Fire extinguishers are a common sight in households, but not every home has one. For the homeowners without, many may keep a fire blanket tucked away should a fire occur in their home. If you toss a fire blanket on a burning blaze, can the blanket itself catch fire?
Fire blankets can catch on fire, especially if you use the blanket for an oil or fat (Class F) fire. At that point, the fire will spread, as it will consume the fire blanket. If you must use a fire blanket, it should only be for small house fires not caused by oils or fats.
In today’s informative post, we’ll discuss what fire blankets are, what materials they’re made of, and how they can light on fire. Should you find yourself in a predicament where your fire blanket has ignited, we’ll even talk about what to do, so keep reading!
What Is a Fire Blanket?
A fire blanket is an alternative to a fire extinguisher that’s used to put out small fires that occur on residential or commercial property.
Unlike the snuggly blankets you cuddle up to at night, a fire blanket is not soft. Most are made of woven fiberglass and feature a fire-retardant coating atop the fiberglass. This coating is usually silicone or silicone-based.
Fire blankets are available in a variety of sizes, which correlates to their uses. When a fire occurs in your home, you’re supposed to throw the fire blanket on top of it. The fire-retardant coating should prevent the blanket from burning.
How does a fire blanket stop the fire? Fire needs oxygen to spread. Smothering the fire with a fire blanket will choke off its oxygen and prevent the blaze from spreading.
That said, a fire blanket only works on the areas of fire in which the blanket is applied. That’s why they’re usually recommended for smaller fires. If the fire is larger, you’d have to throw several fire blankets on it.
That is unfeasible and dangerous as well.
Besides its main use for choking out a fire, you can also use a fire blanket to extinguish a fire if a person’s clothing has ignited. You’d wrap the fire blanket around their body.
Can a Fire Blanket Catch Fire?
Fire blankets are designed to rest atop a fire without themselves igniting. Fiberglass is considered a nonflammable material, after all. The inclusion of a fire-retardant coating is like an added layer of protection for the fire blanket.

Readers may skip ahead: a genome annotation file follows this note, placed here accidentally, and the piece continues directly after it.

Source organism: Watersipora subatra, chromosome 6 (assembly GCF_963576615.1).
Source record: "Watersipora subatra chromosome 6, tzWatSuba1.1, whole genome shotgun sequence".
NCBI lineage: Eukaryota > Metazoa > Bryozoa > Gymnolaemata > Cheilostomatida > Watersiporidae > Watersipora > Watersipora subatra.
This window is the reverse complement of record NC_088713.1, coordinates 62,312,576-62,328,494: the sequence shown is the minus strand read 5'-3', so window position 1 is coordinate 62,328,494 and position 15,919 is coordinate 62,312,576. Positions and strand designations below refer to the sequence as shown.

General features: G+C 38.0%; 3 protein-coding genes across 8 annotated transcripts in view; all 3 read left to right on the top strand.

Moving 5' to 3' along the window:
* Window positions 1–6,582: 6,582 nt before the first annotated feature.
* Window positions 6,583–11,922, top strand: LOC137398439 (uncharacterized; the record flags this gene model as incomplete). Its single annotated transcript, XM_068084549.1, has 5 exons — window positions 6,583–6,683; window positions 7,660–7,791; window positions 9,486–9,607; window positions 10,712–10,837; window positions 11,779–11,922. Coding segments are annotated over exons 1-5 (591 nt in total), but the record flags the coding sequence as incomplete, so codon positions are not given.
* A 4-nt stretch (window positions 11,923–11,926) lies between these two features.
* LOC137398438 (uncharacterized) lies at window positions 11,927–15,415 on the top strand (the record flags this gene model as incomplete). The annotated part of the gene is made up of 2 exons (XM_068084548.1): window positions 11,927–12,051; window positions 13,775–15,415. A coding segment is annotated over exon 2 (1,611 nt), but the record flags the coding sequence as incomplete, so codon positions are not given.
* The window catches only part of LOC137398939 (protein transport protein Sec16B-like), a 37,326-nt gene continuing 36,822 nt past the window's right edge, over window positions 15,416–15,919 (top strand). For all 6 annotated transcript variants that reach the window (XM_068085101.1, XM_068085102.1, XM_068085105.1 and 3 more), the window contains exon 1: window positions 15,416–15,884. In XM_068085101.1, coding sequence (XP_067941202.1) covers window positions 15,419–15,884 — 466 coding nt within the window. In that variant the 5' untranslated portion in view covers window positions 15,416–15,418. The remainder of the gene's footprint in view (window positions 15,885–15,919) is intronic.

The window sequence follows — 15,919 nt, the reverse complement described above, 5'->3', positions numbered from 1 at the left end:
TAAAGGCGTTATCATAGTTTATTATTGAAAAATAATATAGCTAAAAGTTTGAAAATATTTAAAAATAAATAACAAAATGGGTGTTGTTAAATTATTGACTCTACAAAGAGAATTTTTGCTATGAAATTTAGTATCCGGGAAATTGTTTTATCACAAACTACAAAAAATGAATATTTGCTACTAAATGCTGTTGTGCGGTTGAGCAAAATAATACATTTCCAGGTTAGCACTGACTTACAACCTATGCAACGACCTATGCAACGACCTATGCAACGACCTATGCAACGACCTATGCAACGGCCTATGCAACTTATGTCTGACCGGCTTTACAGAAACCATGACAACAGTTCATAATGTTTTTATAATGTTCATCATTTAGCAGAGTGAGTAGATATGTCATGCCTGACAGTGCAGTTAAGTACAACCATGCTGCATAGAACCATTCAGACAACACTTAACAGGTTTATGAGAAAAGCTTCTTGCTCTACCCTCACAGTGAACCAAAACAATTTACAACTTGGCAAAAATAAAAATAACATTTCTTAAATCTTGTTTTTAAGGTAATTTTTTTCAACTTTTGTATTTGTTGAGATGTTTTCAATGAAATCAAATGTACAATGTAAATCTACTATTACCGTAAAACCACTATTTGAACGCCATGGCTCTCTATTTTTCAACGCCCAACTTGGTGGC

Despite all that, fire blankets can indeed catch fire. A study from the Netherlands done between 2013 and 2014 through the Netherlands Food and Consumer Product Safety Authority dug deeper into whether fire blankets could ignite.
According to them, when used for Class F fires, which are fires caused by fats or oils, 16 out of 22 fire blankets they tested ignited when used for the intended purpose. The remaining six blankets did not catch fire, but they also didn’t do their jobs particularly well.
Once the blanket was taken off the Class F fire, within 17 minutes of removal, the fire started again.
The issue is severe enough that the Netherlands Food and Consumer Product Safety Authority recommended its citizens to never use fire blankets for Class F fires. In the future, clear labeling on the Netherlands’ fire blankets will divulge which blankets are appropriate for which types of fires.
Okay, but what if you’re reading this from somewhere in the United States or Canada or anywhere that isn’t the Netherlands?
Your fire blanket can still burn. Need proof? The International Marine Contractors Association or IMCA, which is based in the UK, reported a fire blanket igniting as well.
Maybe it isn’t all that common, but it can happen.
Why Do Fire Blankets Catch Fire?
Based on the information in the last section, we can gather that using a fire blanket on a Class F fire is what causes most instances of the blanket igniting. Is that the only reason a fire blanket can catch fire?
Not at all! Let’s look at some other causes of fire blanket malfunctions now.
Improper Storage of the Blanket
Your fire blanket should remain in its box with its tape sealed until you need it. This will keep it in the best condition to work well. When the time comes to open the box, pull the tape on either side, and unfurl the blanket.
When you throw a fire blanket on fire, you can’t do it all willy-nilly. You’re supposed to use the blanket to create a seal around the fire. Without that seal, you can’t stop oxygen from reaching the flames. The fire blanket will be useless.
Reusing the Blanket
Fire blankets, even if they’re not destroyed after putting out a fire, are not reusable. You must throw yours away even if it didn’t successfully reduce the size of the fire. Reusing it will not ensure its function for a second or third time.
Old or Otherwise Poor Condition
Although fire blankets don’t have an expiration date, their condition can certainly degrade with time. If you pull yours out and it looks worn, thin, discolored, or it has any other signs of wear and tear, do not use it!
What Do You Do If a Fire Blanket Catches on Fire?
It’s easy to feel shock and dismay when your fire blanket goes up in flames. You were relying on the blanket to protect you, as it’s not like you have a fire extinguisher handy.
What should you do?
The fire blanket is a goner. You know now that it’s not reusable, so do not try to get it. Let it burn and quickly evacuate the premises. If you have time, grab a few precious personal possessions, but focus more on getting yourself and your family members out.
Keep moving until you’re a safe distance from the building. Then call 911 or your emergency equivalent and report the fire. Your local fire department will respond as quickly as they can.
Fire blankets are largely regarded for putting out fires, not contributing to the fires themselves. Yet sometimes that’s just what happens, especially when the blankets are used for fat and oil fires, which are known as Class F fires.
If your fire blanket ever catches fire, do not try putting out the fire yourself any further. Instead, evacuate immediately!